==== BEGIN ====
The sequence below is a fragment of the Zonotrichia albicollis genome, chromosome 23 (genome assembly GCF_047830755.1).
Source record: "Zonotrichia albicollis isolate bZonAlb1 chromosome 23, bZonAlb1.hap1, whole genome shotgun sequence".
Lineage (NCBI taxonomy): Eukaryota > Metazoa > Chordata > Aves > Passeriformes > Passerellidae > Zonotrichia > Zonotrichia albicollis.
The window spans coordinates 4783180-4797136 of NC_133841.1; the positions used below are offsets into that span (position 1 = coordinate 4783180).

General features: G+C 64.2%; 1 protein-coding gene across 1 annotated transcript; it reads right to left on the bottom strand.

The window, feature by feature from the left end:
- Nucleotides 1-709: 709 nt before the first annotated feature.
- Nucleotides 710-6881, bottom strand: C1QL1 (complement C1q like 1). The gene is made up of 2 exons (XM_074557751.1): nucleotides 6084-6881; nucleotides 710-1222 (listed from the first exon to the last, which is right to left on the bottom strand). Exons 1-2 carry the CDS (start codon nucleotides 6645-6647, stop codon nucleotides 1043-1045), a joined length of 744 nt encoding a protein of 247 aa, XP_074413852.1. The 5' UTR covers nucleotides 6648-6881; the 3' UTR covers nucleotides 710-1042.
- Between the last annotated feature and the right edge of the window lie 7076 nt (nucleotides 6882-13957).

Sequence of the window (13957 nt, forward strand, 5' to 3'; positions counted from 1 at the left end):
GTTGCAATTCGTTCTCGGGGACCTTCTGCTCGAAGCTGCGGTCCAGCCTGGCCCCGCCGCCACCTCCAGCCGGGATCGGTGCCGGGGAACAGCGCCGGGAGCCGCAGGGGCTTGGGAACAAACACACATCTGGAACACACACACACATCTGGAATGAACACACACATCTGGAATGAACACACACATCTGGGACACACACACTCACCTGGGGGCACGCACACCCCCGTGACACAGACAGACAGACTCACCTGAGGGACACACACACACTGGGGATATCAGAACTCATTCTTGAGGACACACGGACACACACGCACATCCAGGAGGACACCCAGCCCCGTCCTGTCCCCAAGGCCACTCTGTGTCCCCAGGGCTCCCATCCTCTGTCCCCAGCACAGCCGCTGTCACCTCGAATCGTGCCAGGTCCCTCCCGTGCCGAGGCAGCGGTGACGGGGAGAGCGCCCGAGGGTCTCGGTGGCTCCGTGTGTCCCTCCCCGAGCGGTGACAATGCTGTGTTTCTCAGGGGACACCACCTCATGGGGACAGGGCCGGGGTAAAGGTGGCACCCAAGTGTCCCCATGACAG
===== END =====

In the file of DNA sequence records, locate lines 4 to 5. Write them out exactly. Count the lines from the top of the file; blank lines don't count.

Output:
The window spans coordinates 4783180-4797136 of NC_133841.1; the positions used below are offsets into that span (position 1 = coordinate 4783180).

General features: G+C 64.2%; 1 protein-coding gene across 1 annotated transcript; it reads right to left on the bottom strand.